Migração

Keywords: Migração, Alimentação, Animalia, Aves, Biologia marinha, Biótopo, Enguia, Humano, Peixe

Nota: Este artigo encontra-se em processo de tradução. A sua ajuda é bem-vinda.
Provavelmente existem blocos de texto por traduzir no conteúdo do artigo. Verifique se lhe são úteis.

Uma migração ocorre quando uma população de seres vivos se move de um biótopo para outro, normalmente em busca de melhores condições de vida, seja em termos de alimentação, de temperatura, de trabalho (nos seres humanos), ou para fugirem a inimigos que se instalaram no seu biótopo.

As migrações podem ser temporárias, quando a população regressa ao seu biótopo de origem, ou permanentes, quando a população se instala indefinidamente no novo biótopo.

Migrações temporárias são conhecidas em muitas espécies de animais e podem ter periodicidades muito diferentes, desde as migrações diárias, normalmente verticais do plâncton na coluna de água (ver biologia marinha), anuais como as das andorinhas e de outras aves e de muitos animais terrestres, ou plurianuais como as das enguias e de outros peixes.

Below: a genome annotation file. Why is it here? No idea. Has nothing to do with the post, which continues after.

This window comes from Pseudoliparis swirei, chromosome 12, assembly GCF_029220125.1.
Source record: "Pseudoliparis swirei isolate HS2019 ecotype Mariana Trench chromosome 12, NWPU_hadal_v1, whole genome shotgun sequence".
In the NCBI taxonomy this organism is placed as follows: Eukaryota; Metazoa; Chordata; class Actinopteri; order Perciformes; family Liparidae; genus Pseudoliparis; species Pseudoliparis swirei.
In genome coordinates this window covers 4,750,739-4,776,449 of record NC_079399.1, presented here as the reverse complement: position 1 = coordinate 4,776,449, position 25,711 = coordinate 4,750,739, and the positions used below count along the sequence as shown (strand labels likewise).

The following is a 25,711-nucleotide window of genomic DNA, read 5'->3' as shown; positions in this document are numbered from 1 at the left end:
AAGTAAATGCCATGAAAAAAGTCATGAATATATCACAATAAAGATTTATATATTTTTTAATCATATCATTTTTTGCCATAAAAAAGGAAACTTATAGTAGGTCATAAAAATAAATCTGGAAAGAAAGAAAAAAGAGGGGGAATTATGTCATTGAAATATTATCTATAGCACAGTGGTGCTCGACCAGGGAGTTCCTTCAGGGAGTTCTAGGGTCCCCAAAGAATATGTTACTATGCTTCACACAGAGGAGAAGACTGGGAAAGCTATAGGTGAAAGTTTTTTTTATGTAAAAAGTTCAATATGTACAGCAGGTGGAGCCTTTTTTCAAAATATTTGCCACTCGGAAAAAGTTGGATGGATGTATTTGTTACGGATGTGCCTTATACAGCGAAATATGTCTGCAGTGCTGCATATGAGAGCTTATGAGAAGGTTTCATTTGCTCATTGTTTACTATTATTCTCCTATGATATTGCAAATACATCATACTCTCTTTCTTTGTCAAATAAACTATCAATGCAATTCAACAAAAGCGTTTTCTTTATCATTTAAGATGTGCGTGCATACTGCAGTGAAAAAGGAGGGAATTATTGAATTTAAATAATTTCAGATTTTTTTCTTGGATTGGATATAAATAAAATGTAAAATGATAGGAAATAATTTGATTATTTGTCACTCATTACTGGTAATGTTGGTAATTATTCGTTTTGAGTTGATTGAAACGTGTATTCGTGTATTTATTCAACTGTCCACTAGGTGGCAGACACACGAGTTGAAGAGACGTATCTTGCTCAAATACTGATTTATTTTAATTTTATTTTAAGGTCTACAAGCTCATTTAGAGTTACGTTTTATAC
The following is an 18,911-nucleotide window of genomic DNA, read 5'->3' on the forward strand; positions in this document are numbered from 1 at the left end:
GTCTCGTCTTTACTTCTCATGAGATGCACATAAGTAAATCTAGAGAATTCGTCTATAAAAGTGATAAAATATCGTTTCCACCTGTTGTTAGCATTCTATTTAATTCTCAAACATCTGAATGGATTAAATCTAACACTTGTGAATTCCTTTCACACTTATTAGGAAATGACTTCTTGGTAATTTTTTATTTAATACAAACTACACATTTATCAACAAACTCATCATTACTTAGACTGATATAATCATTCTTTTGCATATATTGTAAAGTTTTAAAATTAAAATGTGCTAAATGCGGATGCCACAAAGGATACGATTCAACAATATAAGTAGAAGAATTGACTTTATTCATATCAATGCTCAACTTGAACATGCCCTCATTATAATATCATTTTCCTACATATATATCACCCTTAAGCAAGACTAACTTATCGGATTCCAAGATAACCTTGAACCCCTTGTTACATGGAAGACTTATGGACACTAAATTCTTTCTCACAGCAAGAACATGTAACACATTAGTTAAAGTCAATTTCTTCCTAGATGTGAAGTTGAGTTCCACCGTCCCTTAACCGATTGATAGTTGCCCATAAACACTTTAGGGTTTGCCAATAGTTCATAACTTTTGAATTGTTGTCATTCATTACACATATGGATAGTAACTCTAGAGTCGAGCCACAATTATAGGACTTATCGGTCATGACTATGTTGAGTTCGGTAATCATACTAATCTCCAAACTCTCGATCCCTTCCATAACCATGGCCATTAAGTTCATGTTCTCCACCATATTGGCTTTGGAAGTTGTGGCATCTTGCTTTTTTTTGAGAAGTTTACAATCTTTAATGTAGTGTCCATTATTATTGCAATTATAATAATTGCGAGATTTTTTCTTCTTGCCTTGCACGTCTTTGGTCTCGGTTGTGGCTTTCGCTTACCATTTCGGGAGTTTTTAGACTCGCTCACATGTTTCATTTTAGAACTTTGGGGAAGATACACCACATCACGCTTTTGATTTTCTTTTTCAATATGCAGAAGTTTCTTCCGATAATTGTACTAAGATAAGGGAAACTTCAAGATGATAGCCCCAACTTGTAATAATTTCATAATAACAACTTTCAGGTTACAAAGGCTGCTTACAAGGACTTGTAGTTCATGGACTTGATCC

Migration occurs when living things move from one biome to another. In most cases organisms migrate to avoid local shortages of food, usually caused by winter. Birds often migrate. The longest known migration is that of the Arctic Tern, which migrates from the Arctic to the Antarctic and back each year. Whales, butterflies, moths, and lemmings are also known to migrate. The periodic migration of flocks of locusts is a phenomenon recorded since Biblical times. Human migrations on the largest scale are discussed under two entries at Wikipedia: · Human migration discusses mass migrations in history and in modern times. · Völkerwanderung ("the wandering of the peoples") more specifically discusses the movements of Germanic peoples during the Age of Migrations in Europe that separated Antiquity from the Middle Ages.

Conteúdo

Migrações Humanas

The factual accuracy of this article is disputed.